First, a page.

“Buying a house is a big decision and a big commitment,” the company notes. “Although U.S. home prices have risen in the long term, the last decade has shown that path is sometimes full of twists, turns, dizzying heights and steep, abrupt falls. Today, home prices are stabilizing and increasing in most areas of the U.S.”

Click here to continue reading the list of the 12 best places to buy a home…

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Housing News

Average age of houses on the rise, so is it now better or worse to buy new?

With aging housing in America, are first-time buyers better off buying new or existing homes? The average age of a home is rising, as is the price of new housing, so a shift could be upon us.



aging housing inventory

aging housing inventory

The average home age is higher than ever

(REALUOSO.COM) – In a survey from the Department of Housing and Urban Development American Housing Survey (AHS), the median age of homes in the United States was 35 years old. In Texas, homes are a bit younger with the median age between 19 – 29 years. The northeast has the oldest homes, with the median age between 50 – 61 years. In 1985, the median age of a home was only 23 years.

With more houses around 40 years old, the National Association of Realtors asserts that homeowners will have to undertake remodeling and renovation projects before selling unless the home is sold as-is, in which case the buyer will be responsible to update their new residence. Even homeowners who aren’t selling will need to consider remodeling for structural and aesthetic reasons.

Prices of new homes on the rise

Newer homes cost more than they used to. The price differential between new homes and older homes has increased from 10 percent traditionally to around 37 percent in 2014. This is due to rising construction costs, scarcity of lots, and a low inventory of new homes that doesn’t meet the demand.

Click here to continue reading this story…

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Housing News

Are Realtors the real loser in the fight between Zillow Group and Move, Inc.?

The last year has been one of dramatic and rapid change in the real estate tech sector, but Realtors are vulnerable, and we’re worried.



zillow move

zillow move

Why Realtors are vulnerable to these rapid changes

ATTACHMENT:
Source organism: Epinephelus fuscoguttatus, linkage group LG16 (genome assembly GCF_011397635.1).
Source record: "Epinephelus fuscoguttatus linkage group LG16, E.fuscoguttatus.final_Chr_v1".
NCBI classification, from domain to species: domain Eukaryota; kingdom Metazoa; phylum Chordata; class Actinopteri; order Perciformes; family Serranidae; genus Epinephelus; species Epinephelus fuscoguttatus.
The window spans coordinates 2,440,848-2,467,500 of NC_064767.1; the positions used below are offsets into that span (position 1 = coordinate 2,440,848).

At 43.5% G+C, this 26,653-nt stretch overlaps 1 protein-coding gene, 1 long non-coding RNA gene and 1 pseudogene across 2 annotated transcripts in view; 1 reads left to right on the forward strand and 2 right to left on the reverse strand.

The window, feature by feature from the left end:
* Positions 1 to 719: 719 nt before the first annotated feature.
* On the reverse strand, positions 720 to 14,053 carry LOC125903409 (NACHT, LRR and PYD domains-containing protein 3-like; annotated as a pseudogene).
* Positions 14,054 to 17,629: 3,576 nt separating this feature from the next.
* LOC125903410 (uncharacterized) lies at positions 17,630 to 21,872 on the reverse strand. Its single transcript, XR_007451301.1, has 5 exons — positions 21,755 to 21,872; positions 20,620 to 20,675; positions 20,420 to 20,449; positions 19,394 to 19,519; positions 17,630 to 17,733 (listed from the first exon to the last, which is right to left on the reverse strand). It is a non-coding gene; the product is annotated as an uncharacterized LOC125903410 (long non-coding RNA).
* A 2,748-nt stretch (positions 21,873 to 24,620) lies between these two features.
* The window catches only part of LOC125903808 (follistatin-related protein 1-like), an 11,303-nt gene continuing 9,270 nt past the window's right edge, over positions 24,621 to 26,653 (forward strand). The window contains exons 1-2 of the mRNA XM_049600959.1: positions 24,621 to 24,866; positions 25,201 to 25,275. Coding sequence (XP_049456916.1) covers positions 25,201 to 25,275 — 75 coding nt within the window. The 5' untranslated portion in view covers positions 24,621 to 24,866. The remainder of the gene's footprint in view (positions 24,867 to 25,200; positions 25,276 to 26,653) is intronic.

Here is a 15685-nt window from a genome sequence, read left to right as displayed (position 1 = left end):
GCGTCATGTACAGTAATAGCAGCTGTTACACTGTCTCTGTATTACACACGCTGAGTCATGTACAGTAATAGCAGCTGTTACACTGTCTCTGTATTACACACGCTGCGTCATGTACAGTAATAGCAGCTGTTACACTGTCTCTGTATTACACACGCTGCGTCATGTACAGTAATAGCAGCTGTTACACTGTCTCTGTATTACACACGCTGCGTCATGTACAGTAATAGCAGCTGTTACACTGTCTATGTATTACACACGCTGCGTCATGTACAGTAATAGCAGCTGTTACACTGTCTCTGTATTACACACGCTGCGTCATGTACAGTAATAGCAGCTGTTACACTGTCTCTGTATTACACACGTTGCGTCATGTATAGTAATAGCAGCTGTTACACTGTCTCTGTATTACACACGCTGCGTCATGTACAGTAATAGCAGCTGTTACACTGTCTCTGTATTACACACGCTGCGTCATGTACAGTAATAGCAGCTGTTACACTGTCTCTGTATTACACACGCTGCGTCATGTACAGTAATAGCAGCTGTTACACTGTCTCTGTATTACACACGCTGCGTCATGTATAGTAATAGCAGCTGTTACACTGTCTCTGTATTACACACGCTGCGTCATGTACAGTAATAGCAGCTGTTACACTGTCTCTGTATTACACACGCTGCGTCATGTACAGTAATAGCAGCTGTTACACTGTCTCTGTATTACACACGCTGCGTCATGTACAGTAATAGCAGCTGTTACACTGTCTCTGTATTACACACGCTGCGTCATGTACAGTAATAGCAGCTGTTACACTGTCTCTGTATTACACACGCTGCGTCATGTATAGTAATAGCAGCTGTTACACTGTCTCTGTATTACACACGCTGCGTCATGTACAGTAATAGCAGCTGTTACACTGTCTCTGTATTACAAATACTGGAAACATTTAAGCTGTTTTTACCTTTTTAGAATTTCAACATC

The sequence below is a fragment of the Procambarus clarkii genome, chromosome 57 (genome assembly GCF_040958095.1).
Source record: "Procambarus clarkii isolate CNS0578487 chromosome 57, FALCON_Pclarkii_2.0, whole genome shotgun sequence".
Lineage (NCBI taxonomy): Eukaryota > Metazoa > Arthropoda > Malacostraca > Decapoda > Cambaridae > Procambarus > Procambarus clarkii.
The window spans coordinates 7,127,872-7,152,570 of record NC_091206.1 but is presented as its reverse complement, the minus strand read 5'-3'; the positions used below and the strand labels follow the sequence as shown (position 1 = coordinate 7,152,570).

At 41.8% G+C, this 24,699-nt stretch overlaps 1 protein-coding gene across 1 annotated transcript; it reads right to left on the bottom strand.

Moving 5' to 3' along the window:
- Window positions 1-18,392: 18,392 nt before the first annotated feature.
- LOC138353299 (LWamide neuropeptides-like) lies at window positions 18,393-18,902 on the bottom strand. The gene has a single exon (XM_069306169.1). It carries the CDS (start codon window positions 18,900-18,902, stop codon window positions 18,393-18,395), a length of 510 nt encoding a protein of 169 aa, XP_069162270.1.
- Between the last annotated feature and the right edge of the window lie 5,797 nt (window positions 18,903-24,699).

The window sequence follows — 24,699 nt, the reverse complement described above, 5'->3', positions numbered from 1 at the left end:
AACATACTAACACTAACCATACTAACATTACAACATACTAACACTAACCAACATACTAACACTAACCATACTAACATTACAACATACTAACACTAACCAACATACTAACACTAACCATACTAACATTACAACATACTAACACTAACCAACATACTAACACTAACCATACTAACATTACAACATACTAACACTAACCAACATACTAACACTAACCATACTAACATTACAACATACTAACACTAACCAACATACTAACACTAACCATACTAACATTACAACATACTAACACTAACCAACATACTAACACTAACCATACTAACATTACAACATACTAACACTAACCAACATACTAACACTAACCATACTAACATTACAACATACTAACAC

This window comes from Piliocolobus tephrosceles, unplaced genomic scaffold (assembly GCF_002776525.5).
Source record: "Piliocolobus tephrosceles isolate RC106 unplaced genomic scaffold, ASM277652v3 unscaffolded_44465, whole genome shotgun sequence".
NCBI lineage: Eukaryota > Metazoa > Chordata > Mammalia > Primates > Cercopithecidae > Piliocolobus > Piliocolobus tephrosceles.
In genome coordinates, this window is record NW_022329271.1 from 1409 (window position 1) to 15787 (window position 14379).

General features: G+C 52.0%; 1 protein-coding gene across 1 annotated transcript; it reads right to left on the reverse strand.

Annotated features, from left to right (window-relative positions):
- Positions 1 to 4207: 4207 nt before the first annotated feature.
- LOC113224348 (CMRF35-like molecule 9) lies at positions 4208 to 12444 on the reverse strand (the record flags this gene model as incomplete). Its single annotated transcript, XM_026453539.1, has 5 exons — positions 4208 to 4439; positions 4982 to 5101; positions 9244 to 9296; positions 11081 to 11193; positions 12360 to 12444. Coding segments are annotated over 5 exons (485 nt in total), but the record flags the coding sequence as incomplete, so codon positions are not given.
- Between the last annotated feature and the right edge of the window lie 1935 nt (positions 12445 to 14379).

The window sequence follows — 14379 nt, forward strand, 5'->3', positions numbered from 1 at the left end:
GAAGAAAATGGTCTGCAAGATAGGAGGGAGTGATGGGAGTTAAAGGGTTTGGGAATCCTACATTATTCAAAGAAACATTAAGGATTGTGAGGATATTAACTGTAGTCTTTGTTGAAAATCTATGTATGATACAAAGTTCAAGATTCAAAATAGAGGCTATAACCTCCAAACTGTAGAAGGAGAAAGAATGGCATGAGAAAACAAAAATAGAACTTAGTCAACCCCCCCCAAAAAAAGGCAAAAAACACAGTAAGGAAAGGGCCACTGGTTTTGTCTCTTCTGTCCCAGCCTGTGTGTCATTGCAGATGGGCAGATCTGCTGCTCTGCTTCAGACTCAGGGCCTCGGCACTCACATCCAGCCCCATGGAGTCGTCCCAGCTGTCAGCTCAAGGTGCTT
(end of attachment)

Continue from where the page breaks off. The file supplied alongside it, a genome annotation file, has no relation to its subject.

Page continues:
(REALUOSO.COM) – Corporate warfare demands headlines in every industry, but in the real estate tech sector, a storm has been brewing for years, which in the last year has come to a head. Zillow Group and Move, Inc. (which is owned by News Corp. and operates ListHub,, TopProducer, and other brands) have been competing for a decade now, and the race has appeared to be an aggressive yet polite boxing match. Last year, the gloves came off, and now, they’ve drawn swords and appear to want blood.

Note: We’ll let you decide which company plays which role in the image above.

So how then, does any of this make Realtors the victims of this sword fight? Let’s get everyone up to speed, and then we’ll discuss.

1. Zillow poaches top talent, Move/NAR sues

It all started last year when the gloves came off – Move’s Chief Strategy Officer (who was also’s President), Errol Samuelson jumped ship and joined Zillow on the same day he phoned in his resignation without notice. He left under questionable circumstances, which has led to a lengthy legal battle (wherein Move and NAR have sued Zillow and Samuelson over allegations of breach of contract, breach of fiduciary duty, and misappropriation of trade secrets), with the most recent motion being for contempt, which a judge granted to Move/NAR after the mysterious “Samuelson Memo” surfaced.

Salt was added to the wound when Move awarded Samuelson’s job to Move veteran, Curt Beardsley, who days after Samuelson left, also defected to Zillow. This too led to a lawsuit, with allegations including breach of contract, violation of corporations code, illegal dumping of stocks, and Move has sought restitution. These charges are extremely serious, but demanded slightly less attention than the ongoing lawsuit against Samuelson.

2. Two major media brands emerge

Last fall, the News Corp. acquisition of Move, Inc. was given the green light by the feds, and this month, Zillow finalized their acquisition of Trulia.

…Click here to continue reading this story…